Starting with the household debt story, it is important to realize that consumption was unusually high relative to disposable income at the peak of the bubble. It is unlikely to return to such heights unless the bubble returns, which it is not close to doing (thankfully in my view). The vast majority of the wealth created since 2009 has been in the stock market which has doubled in value. The housing market, which was still falling in 2009, is roughly back to its 2009 levels.



Fred Hiatt Bemoans the Fact that We Are Unlikely to Get an Economic Crisis to Advance His Agenda Print
Monday, 25 March 2013 04:06

Nope, I'm not kidding. In his column today, Hiatt complained that no one seems to be moving forward on his deficit reduction agenda. He then told readers:

"What could shake them out of their own devices? One possibility, a fiscal hawk in the Obama administration told me almost wistfully, would be a 'minor market event.' A stock market plunge, an interest rate spike, a race to the exits by America’s foreign lenders — just enough to spook Congress.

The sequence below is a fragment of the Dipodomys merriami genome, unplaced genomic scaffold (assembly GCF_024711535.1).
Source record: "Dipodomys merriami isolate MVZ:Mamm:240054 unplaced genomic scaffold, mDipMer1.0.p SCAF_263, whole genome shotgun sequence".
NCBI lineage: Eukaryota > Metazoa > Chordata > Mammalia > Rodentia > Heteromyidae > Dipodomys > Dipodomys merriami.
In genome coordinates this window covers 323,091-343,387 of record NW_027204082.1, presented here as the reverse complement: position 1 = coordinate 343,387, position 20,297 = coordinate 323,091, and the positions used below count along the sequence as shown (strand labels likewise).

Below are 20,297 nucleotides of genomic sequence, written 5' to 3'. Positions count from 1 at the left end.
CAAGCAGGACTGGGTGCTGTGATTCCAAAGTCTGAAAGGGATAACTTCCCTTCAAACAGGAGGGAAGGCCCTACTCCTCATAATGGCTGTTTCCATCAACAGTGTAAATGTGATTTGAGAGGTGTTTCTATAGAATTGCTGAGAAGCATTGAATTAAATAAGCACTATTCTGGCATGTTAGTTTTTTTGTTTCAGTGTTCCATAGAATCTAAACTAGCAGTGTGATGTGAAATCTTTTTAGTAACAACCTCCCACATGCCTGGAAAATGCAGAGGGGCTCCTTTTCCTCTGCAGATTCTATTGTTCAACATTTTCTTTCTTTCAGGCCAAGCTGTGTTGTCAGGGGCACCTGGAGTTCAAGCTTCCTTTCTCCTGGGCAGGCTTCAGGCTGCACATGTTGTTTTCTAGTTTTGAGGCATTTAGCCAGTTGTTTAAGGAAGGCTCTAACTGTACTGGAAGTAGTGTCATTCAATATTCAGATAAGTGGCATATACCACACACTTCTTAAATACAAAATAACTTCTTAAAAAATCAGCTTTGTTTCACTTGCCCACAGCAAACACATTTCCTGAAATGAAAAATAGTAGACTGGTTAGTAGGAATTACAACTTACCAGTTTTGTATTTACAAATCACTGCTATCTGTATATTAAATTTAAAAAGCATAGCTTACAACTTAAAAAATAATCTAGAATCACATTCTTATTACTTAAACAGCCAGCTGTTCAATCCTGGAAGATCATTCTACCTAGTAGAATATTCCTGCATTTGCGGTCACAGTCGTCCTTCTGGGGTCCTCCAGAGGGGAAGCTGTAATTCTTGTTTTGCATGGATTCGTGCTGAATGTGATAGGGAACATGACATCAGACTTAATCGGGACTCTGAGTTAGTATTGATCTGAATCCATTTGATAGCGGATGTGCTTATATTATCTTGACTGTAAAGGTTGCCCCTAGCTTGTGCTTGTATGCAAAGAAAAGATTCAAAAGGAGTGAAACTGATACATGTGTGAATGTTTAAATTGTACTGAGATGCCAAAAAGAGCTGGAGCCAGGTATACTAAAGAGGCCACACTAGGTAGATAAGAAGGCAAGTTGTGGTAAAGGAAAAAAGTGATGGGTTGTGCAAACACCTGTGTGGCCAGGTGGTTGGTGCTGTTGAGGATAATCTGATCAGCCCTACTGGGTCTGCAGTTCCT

"But as long as the Federal Reserve is gobbling up U.S. debt to keep interest rates low, such a mishap seems unlikely."

Yes, it must be awful when you have a view of the economy that the economy refuses to corroborate. (In fairness, Hiatt, does add that such a market event could spin out of control, so "it is not really to be wished for.")

As usual, Hiatt is upset that President Obama is not pushing hard enough for cuts to Social Security and Medicare. While he does give Obama credit for proposing some cuts to Medicare (what happened to the chained CPI?), what really has him upset is that President Obama doesn't talk about inflicting pain:



Neither the NYT nor Washington Post Has Heard About Unemployment Print
Saturday, 23 March 2013 07:24

It's apparently hard to find out about the state of the U.S. economy in the nation's capital. That is the only way to explain the fact that in their articles on the budget passed by the Senate last night, neither the NYT or Washington Post said one word about how the budget would affect the economy over the next decade.

This one should have been pretty basic and simple. As tens of millions of graduates of intro economics classes know, GDP is equal to the sum of consumption, investment, government spending and net exports. Currently, annual GDP is close to $1 trillion below its potential according to the estimate from the Congressional Budget Office because private sector demand plunged following the collapse of the housing bubble.